Don’t go on the internet today. And definitely stay away from the internet on Wednesday. Avoid it for the whole week, actually.
Well, hold on. Let me amend that. You should go on part of the internet. Come here to ELLE.com, of course. Read this site. Check your email maybe, if your job requires it or you’re waiting for a tracking information on a product. Tweet a recipe. Live your life, obviously. But don’t go to those places on the internet that remind you what happened in the past. Specifically one year in the past.
Facebook Memories? Forget ’em. TimeHop app? Hop-fully not.
Sure, avoiding the internet this week probably won’t prevent you from remembering all the things that happened on November 8, 2016 and thereafter, but how can you know for sure unless you try it? That’s just science.
The saying goes “Those who forget the past are doomed to relive it.” But no one has actually proven that, have they? I mean, how would they know? If you’ve forgotten the past then how do you know if you’re reliving it? You’re just walking around like, “What a fascinating, totally new experience I am having right now that has never occurred in the past. I will definitely do my best to forget this but who can say?!”
Anyway, I don’t have time to explain brain science or whatever to you. If you have questions about this, watch Eternal Sunshine of the Spotless Mind or just tweet directly at Kate Winslet. She can help you with your concerns regarding memory and destiny, not me. I’m just here to tell you to stay away from the internet because last November 8th was probably a really hopeful day for you, and then a really scary evening, and then a really sad night and you don’t need that in your life again.
The editors at Esquire have compiled a stunning oral history of the wild emotional roller coaster that was last election day. It’s an impressive record for many reasons, not the least of which being that I assumed that all oral histories of election day would just be people screaming into a void.
You can read it by clicking the link above or by going to ThisIsTooSoon.com/StillHurts.Reading the article, you’re reminded of how much hope so many people had, how the stunning reality of the election results dealt a crushing blow to the confidence many of us had in the possibilities of the world. Like many oral histories, it takes you inside of an experience from every imaginable angle. Unlike most oral histories, however, it’s an interior look at an experience we know all too well and inside of which we are still trapped.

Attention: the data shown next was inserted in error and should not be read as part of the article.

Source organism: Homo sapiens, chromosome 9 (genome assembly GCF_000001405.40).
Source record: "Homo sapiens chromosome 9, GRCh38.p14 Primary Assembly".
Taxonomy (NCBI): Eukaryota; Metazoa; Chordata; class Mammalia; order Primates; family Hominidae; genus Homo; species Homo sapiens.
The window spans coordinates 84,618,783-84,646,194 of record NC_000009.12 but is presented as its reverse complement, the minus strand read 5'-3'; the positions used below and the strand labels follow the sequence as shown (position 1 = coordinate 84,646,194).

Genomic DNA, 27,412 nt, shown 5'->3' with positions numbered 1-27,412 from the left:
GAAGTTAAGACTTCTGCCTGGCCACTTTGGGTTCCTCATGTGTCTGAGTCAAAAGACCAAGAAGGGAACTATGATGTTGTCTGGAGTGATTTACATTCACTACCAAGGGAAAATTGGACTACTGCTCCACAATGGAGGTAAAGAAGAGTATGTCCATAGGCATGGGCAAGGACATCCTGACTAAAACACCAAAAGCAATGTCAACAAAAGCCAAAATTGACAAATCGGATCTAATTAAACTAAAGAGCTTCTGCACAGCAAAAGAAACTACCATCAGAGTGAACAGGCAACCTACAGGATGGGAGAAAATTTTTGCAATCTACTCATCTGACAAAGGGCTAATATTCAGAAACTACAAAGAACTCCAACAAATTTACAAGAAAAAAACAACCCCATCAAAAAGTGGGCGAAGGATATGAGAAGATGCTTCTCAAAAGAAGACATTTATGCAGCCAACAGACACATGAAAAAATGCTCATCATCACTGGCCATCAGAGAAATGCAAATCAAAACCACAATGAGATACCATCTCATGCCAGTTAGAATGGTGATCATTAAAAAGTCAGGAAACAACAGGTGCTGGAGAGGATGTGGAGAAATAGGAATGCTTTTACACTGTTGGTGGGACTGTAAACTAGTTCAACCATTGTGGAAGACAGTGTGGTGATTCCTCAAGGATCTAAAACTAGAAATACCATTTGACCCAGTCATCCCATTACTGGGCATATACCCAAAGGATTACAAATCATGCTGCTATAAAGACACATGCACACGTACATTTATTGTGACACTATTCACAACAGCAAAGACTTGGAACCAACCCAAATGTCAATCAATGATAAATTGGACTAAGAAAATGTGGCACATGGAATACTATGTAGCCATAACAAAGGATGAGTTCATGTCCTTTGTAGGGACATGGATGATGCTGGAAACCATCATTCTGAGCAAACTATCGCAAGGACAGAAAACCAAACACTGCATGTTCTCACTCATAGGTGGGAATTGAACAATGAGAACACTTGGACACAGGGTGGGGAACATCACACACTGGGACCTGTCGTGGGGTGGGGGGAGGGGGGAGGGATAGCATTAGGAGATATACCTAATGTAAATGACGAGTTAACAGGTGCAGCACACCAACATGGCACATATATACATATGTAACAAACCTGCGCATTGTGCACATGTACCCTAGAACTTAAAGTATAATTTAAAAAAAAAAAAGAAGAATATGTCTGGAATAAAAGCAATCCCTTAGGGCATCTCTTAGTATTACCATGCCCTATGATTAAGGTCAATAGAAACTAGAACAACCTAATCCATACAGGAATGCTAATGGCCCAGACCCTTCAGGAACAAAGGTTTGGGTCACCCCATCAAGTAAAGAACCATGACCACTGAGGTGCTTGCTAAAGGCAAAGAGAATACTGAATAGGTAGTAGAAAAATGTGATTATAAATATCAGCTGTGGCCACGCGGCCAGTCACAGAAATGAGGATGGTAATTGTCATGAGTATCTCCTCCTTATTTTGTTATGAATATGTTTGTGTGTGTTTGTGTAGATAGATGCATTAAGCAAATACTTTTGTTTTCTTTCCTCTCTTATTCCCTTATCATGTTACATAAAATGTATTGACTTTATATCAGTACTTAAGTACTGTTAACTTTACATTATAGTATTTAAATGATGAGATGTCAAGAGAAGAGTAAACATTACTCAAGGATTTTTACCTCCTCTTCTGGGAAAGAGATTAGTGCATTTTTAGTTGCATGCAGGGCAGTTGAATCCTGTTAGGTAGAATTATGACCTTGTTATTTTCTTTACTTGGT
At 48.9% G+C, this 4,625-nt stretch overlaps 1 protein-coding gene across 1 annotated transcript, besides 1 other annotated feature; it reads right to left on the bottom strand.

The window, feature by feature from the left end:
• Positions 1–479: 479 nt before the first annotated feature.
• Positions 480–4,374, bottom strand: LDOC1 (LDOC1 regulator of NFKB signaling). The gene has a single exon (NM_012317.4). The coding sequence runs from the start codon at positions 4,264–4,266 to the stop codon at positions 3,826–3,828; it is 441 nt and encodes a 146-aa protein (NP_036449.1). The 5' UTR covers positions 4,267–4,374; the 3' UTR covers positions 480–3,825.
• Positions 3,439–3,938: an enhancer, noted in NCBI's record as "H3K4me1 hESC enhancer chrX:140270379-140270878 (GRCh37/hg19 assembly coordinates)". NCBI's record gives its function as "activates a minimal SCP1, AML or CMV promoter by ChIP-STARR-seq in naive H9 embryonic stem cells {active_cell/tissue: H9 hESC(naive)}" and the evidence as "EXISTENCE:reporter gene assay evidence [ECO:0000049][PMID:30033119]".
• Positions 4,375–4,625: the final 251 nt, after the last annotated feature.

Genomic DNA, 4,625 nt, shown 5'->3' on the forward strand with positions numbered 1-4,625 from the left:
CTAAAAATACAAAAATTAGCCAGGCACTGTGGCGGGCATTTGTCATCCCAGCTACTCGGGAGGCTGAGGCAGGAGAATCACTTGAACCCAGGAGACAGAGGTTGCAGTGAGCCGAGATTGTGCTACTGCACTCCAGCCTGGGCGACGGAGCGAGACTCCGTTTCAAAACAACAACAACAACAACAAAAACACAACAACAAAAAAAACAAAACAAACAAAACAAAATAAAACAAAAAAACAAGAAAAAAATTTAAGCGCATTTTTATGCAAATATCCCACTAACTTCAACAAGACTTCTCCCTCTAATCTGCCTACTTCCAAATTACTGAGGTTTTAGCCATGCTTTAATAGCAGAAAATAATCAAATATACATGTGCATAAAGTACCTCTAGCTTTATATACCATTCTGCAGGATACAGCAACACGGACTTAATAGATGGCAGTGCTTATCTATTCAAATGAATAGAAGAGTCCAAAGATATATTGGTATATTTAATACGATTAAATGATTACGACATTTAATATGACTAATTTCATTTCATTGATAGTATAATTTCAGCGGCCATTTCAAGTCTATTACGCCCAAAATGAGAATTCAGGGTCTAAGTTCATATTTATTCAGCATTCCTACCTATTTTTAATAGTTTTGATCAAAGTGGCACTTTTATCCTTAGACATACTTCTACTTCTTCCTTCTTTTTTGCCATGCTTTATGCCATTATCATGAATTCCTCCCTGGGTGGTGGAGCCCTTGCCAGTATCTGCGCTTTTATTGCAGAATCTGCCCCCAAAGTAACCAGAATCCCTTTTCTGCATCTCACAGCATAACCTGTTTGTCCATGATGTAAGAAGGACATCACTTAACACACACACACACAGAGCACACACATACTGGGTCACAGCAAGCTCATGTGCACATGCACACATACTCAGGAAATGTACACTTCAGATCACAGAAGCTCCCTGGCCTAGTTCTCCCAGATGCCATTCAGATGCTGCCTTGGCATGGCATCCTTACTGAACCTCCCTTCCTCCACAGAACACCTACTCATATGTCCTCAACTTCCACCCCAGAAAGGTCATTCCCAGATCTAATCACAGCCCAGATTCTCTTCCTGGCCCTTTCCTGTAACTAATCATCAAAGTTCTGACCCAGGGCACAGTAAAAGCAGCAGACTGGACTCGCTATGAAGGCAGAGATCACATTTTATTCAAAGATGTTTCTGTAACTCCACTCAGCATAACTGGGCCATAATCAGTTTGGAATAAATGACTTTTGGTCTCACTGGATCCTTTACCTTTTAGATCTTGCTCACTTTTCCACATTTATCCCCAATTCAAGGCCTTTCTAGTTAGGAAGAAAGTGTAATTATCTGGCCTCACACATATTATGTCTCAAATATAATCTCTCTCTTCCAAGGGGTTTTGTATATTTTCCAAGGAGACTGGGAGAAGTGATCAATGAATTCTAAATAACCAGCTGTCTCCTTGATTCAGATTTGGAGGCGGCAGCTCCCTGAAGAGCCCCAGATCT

The photo above looks like the progression of emotions Hillary Clinton supporters felt as results came in. Actually, it’s a photo of the same person existing at different times in the evening. Time travel. Look it up.
Speaking of time travel, maybe don’t buy a one-way ticket to the past by revisiting where you were and how you felt a year ago tomorrow.
It won’t change anything, it won’t make you feel better, and it will use up your cell data. Even if you have unlimited data this just isn’t a good idea for you at this time. Use your data to maybe catch up on DuoLingo lessons. Learn how to say “I still can’t believe this” in Italian or something. Contribute to society.
But, whatever you do, don’t go back to last year via the internet, please. You’ve come so far from last year. You’re doing that new thing with your hair maybe or you got really into fly-fishing after watching A River Runs Through It one night. You have new hobbies and friends and you don’t involuntarily scream every time you get a push notification on your phone. This is progress! Give yourself credit and then use that credit to buy yourself a one-way ticket into the future. Because, unlike Jack on Lost, you don’t have to go back. And unlike Jack in Titanic, you have to let go.Everything on the internet is simultaneously permanent and ephemeral. It’s always accessible and instantly disposable (except this article. You should print this article out and nail it to your front door for posterity). The way we all experienced this week in 2016 together online, however, lingers larger, heavier than other events. You might not remember exactly where you were the first time you heard Kesha’s whistle tone on “Praying” or those 90 seconds when La La Land was the Best Picture of the year, but you can probably vividly call to mind what this time last year felt like.
Perhaps it will always remain raw and shocking. Or perhaps it will fade. But right now you probably don’t need a refresher. So, for your sake, for your brain’s sake, maybe don’t go on the internet tomorrow. Or ever, actually. Go take a walk. Live in the future. Breathe. Pet a doggo. Be bad, split a crème brûlée.